When I began writing An Unexpected Countess, one of my favorite bits of research included where I wanted my characters to live. The Secret Lives of the Ton trilogy is set in London and in a previous article I talked about Albany, the fashionable residence of Regency era bachelors that is home to my hero the rakish Lord Hartwick. Well my heroine, Miss Sarah Forrester, is the daughter of the American Minister to the Court of St James. To determine where Sarah and her family should live, I needed to investigate where the first American Ministers lived in London.
Before I share what I learned, I’d like to explain the title of “American Minister to the Court of St. James”. Currently, the highest-ranking individual at the American Embassy in London is the Ambassador to the Court of St. James. His title does not reference Great Britain because Great Britain is a Constitutional Monarchy and he is appointed to the Royal Court. The Royal Court is where the Sovereign resides. When America gained its independence, George III’s residence was the Palace of St. James in London. George IV, and subsequent sovereigns have taken to residing in a number of palaces throughout the year. In order to avoid confusion, American Ambassador’s continued to reference their post as the Court of St. James.
The first American man to serve as the highest ranking envoy to England was John Adams. Mr. Adams was appointed American Minister by Congress on February 24, 1785 and was presented to King George III on the first of June. While in London, he found a modest property in the best part of Town. I was thrilled to discover the building is still standing—and it’s in Grosvenor Square in Mayfair, across the park from the current American Embassy.
For his residence, Adams chose the corner building that is 9 Grosvenor Square. There is a plaque attached to the building that informs you that in this house lived John Adams, First American Minister May 1785 to March 1788, afterwards served as President of the United States. From here, his daughter Abigail was married to Colonel William Stephens Smith, First Secretary of the Legation and an Officer of the Revolutionary Army and Washington’s Staff.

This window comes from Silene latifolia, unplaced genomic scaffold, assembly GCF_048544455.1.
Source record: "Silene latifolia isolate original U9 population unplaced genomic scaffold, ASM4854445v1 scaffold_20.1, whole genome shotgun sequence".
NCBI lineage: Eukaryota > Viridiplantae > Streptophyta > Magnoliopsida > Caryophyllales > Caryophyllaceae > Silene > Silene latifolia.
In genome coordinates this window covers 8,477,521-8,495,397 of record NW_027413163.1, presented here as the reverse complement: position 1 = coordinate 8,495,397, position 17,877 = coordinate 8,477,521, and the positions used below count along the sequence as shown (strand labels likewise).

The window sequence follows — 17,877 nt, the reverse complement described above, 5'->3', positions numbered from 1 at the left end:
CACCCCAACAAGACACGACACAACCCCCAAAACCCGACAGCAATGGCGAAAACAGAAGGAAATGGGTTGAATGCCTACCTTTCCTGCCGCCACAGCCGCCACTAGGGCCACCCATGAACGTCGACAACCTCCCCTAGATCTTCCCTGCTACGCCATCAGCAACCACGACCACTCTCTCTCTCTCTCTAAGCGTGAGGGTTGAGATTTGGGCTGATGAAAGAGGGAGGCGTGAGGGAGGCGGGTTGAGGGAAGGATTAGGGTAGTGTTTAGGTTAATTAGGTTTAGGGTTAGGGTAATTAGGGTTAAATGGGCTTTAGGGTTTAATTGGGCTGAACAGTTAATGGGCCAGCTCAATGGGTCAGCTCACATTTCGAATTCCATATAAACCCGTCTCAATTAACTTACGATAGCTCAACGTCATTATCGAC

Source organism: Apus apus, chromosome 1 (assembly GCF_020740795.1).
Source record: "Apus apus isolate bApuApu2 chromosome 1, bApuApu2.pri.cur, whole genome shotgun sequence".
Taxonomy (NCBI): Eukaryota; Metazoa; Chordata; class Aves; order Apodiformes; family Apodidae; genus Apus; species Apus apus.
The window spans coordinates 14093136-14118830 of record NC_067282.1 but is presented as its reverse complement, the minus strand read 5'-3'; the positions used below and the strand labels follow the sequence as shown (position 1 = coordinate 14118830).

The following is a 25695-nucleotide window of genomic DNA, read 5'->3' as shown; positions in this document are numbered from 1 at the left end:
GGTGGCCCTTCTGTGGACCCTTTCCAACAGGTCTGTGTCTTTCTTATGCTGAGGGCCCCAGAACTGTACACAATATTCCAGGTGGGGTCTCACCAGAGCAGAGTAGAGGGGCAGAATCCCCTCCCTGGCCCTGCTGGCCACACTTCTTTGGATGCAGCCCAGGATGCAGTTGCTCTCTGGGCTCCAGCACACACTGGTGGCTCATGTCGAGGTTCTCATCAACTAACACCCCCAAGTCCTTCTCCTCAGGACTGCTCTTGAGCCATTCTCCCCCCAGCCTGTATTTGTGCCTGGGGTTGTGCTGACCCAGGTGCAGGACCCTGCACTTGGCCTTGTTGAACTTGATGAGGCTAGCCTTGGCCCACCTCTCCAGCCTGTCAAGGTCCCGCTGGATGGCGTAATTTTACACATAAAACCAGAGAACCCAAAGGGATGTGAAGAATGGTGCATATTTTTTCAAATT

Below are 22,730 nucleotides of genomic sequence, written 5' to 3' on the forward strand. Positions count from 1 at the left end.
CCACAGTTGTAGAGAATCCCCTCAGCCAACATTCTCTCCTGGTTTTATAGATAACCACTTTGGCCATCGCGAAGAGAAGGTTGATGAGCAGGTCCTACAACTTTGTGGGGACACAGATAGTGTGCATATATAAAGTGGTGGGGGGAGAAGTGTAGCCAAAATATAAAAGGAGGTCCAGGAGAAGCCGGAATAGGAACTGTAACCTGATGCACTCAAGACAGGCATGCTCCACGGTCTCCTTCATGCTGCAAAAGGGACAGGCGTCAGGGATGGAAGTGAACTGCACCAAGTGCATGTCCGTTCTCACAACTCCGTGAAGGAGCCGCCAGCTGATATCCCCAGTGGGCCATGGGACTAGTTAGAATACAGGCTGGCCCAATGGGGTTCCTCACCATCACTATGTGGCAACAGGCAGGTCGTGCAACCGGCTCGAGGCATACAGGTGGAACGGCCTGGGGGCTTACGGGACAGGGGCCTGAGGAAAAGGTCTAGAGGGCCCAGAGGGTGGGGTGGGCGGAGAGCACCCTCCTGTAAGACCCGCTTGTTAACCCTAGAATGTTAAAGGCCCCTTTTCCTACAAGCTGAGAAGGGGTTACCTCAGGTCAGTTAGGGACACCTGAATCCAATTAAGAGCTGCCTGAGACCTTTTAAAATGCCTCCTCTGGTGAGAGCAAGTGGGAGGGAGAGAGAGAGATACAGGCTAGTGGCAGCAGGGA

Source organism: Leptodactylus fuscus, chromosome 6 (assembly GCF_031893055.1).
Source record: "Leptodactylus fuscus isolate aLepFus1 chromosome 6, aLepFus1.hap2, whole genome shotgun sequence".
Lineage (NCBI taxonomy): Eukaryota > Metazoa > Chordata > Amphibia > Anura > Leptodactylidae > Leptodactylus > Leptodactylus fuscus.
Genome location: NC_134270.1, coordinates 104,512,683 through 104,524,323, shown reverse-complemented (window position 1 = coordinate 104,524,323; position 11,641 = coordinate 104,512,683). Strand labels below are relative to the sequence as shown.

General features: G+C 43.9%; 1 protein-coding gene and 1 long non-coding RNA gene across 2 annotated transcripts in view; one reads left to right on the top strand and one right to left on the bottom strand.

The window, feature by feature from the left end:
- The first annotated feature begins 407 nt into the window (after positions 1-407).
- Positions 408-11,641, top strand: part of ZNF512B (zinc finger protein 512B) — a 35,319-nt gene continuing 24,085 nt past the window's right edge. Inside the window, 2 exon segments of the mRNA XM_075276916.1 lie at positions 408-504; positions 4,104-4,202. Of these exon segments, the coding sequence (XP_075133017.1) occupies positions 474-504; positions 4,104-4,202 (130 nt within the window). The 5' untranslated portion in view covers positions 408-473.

Mr. Adams’s time in London was not an easy one. He had signed the Declaration of Independence which had been considered a treasonous act at the time, promoted America’s independence, and negotiated the treaty that achieved that. The London press had scorned his appointment and the public was not impressed. When Abigail joined him, she also was exposed to slights. The wife of an MP once asked her, “But surely you prefer this country to America?”
For all the bashing by the public, he appears to have had a cordial relationship with people in authority. Although, he had little diplomatic results to show for his time. In fact, when he left his position as American Minister in 1788, the American Government saw no need to fill it until Thomas Pinckney was appointed by President George Washington on January 12, 1792.
By the time Mr. Adams left, the press had softened on him a bit. On March 30, 1788, the Westminster Evening Post reported on his leaving and stated that he “settled all his concerns with great honor; and whatever his political tenets may have been, he was much respected and esteemed in this country.”
While I chose not to use No. 9 Grosvenor Square as Sarah’s residence, it did give me an indication of the size of the house and the location in Town that she should live in . And I did find a charming residence not far from there to serve as my inspiration for her home.
An Unexpected Countess is out now!
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Sources used for this article:
A Founding Father in London, John Adams’ Trouble, History is Now Magazine, July 7, 2015.
The American Embassy
Westminster Evening Post, March 30, 1788.